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Halloween is here, which means it’s time to celebrate ghouls and goblins and all things scary. But for kids of the 1990s, Halloween felt like it last all year. From haunting music videos, to spooky books, to death-defying accessories, it’s amazing any of us made it out of the decade alive.
Here are 11 things from a ’90s childhood that are still legit terrifying in 2018.
Has there ever been a board game with a more fitting title than Nightmare? The terrifying game was ahead of its time, using a VHS tape that included instructions delivered by the Gatekeeper aka the man that gave you nightmares for your adolescent years. Never have we wanted a VCR to eat a tape more than when someone suggest playing Nightmare at a sleepover.
Sure, they were a great way to get kids who hated reading to read, but they were also a great way to get kids who enjoyed sleeping to stay up all night paralyzed with fear that there was clown under their bed/in their closest/behind the window/in their head. Thanks for giving us fears we never knew we needed, RL Stine.
Any kid on the playground who said they weren’t scared watching Are You Afraid of the Dark was either lying or had never seen the show. It’s amazing any kids in the early 1990s ever went to a campsite. Tent sales must have skyrocketed after the Canadian show went off the air in 1996.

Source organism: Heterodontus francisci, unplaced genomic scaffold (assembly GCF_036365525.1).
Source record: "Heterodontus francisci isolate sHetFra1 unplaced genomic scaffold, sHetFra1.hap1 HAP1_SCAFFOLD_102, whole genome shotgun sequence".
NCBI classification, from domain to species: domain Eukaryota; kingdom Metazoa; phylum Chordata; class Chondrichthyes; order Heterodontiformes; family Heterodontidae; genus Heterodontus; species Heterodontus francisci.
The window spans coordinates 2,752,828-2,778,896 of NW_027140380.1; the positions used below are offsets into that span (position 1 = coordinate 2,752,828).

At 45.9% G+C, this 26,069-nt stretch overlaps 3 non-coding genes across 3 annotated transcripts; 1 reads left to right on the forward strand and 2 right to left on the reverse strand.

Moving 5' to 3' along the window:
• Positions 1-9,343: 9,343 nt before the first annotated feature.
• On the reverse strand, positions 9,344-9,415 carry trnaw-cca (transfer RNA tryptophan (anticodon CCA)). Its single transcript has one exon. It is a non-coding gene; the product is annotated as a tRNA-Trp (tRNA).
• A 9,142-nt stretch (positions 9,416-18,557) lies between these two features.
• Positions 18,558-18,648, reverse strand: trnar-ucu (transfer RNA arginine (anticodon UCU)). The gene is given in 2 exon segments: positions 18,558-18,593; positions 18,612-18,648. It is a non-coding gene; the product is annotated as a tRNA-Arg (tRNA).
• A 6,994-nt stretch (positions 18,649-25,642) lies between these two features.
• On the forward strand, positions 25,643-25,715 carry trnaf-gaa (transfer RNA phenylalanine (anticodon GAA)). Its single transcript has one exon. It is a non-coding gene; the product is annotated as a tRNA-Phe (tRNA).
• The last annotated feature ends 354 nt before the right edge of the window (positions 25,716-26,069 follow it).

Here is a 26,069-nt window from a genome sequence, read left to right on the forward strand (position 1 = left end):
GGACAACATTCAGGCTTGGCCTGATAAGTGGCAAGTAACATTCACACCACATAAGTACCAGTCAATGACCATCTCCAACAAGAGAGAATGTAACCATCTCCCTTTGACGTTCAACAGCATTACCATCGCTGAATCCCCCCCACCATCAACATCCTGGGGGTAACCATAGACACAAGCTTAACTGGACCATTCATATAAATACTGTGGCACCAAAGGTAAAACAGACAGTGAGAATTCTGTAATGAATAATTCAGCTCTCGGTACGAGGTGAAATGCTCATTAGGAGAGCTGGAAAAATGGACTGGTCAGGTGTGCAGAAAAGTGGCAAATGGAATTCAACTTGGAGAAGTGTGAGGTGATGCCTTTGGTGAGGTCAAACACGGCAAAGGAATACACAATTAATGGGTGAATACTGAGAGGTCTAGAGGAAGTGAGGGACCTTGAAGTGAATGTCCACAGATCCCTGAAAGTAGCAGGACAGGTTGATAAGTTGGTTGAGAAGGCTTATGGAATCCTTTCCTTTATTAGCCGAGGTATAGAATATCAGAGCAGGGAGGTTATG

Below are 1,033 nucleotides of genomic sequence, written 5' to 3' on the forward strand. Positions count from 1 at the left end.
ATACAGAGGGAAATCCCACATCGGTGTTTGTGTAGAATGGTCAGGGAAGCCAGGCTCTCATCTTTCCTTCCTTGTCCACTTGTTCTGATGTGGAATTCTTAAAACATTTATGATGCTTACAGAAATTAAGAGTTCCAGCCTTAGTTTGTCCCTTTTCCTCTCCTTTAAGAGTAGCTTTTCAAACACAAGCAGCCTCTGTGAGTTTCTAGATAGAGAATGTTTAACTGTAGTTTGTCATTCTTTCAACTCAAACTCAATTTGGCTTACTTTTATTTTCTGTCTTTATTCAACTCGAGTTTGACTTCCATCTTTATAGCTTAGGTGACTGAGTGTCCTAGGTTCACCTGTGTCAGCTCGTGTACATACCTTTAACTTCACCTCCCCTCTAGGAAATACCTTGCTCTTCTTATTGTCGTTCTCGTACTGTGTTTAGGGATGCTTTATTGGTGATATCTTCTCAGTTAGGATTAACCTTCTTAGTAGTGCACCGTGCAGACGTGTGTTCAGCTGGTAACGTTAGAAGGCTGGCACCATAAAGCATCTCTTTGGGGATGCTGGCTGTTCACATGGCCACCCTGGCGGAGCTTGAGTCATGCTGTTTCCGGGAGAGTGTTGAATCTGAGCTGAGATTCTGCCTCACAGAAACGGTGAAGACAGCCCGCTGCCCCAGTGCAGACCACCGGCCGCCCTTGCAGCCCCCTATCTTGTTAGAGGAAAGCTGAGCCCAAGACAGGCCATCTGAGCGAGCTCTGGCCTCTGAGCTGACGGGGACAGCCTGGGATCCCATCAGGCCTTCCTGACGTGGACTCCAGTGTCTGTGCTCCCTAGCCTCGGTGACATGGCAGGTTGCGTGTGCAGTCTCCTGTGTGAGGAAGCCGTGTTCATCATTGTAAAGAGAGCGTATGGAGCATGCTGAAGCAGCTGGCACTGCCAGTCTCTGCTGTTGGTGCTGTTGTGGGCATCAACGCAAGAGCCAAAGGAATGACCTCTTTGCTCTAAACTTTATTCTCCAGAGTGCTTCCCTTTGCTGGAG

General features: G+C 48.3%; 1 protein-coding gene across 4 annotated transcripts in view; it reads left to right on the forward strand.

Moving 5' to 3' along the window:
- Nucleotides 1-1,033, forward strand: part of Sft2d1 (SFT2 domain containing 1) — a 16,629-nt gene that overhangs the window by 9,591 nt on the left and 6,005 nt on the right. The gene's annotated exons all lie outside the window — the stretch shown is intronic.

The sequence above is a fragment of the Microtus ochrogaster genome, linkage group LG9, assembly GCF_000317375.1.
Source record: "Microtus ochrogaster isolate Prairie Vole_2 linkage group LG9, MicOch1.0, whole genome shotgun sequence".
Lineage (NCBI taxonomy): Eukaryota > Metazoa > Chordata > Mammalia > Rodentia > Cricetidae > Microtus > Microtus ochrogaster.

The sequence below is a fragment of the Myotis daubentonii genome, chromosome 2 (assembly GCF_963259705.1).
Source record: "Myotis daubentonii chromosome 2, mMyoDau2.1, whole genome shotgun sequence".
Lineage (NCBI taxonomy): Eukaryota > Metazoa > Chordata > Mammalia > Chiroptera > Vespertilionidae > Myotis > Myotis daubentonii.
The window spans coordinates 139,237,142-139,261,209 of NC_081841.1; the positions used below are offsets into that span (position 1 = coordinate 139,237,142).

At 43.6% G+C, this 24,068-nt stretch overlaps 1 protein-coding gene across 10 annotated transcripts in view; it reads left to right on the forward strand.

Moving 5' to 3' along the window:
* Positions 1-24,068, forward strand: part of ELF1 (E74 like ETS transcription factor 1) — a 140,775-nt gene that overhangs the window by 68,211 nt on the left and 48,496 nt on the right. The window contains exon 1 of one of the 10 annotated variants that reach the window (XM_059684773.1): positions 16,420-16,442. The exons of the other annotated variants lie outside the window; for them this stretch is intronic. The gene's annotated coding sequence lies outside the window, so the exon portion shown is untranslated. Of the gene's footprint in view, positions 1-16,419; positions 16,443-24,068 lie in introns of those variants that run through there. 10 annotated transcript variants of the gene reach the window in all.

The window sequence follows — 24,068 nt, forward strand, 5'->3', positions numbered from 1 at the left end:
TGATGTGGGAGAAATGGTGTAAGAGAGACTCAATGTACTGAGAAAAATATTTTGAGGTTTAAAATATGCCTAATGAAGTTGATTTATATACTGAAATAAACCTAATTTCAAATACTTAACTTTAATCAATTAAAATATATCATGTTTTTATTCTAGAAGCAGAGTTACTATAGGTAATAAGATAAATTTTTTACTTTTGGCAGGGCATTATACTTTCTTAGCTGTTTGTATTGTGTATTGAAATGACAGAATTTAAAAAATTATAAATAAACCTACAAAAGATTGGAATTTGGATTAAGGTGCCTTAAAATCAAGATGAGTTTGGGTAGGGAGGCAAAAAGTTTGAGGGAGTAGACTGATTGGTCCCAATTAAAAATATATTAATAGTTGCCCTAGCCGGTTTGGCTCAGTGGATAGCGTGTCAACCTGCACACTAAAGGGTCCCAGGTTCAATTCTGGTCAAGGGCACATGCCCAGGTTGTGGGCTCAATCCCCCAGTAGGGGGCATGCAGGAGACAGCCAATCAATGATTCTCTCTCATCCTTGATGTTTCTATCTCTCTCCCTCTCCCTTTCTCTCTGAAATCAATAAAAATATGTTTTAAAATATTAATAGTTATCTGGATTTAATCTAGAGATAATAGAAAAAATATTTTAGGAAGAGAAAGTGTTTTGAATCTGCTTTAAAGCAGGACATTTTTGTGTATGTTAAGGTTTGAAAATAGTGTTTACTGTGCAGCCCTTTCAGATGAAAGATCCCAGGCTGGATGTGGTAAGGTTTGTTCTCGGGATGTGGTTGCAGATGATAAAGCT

Sometimes the best way to remove fear is by understanding the root of the problem. That wasn’t the case with the Scream franchise. Even with Jamie Kennedy explaining how scary movies work, we were still terrified by the gruesome white mask. And it was Sydney’s boyfriend and best friend (18-year spoiler!) Scream taught us that you can’t trust anyone, except for local TV reporters. Raise your hand if you still have Jiffy Pop PTSD.
Before the internet and fake news was ruining childhood sleepovers, there was the classic Ouija Board.
The X-Files was one of the best shows on the air in the ’90s. In addition to great writing and acting, it also featured a haunting whistle theme song that sent a chill down our spine every Friday night.
Um, can we just watch “Thriller” again?
The Simpsons’ annual Treehouse of Horror episodes were always among the best of the season, but their impeccable writing and animation almost meant that they were legit scary. Think we’re exaggerating? Check out the Treehouse of Horror marathon on Much and see how long you last with the lights off.
If America’s Most Wanted was put on air to make kids think that dangerous fugitives were hiding outside their bedroom windows at all times, mission accomplished. Criminal investigator and host John Walsh brought fugitives we otherwise would have never known about right into our living rooms each week and we let him. Though the show was called America’s Most Wanted, the first capture was in Nova Scotia, meaning our Canadian childhoods were still shook.
Fun accessory or actual weapon that would cut our wrists? We were never quite sure.
Okay, hear us out. Garfield’s Halloween Adventure is actually terrifying. The film debuted in 1985, but continued terrorizing children well into the 1990s. We’ve said it before and we’ll say it again, the animated special is the scariest Halloween movie for little kids. And medium sized kids. And adults. Watch it again as an adult and tell us we’re wrong. Go ahead, we’ll wait. With the lights on.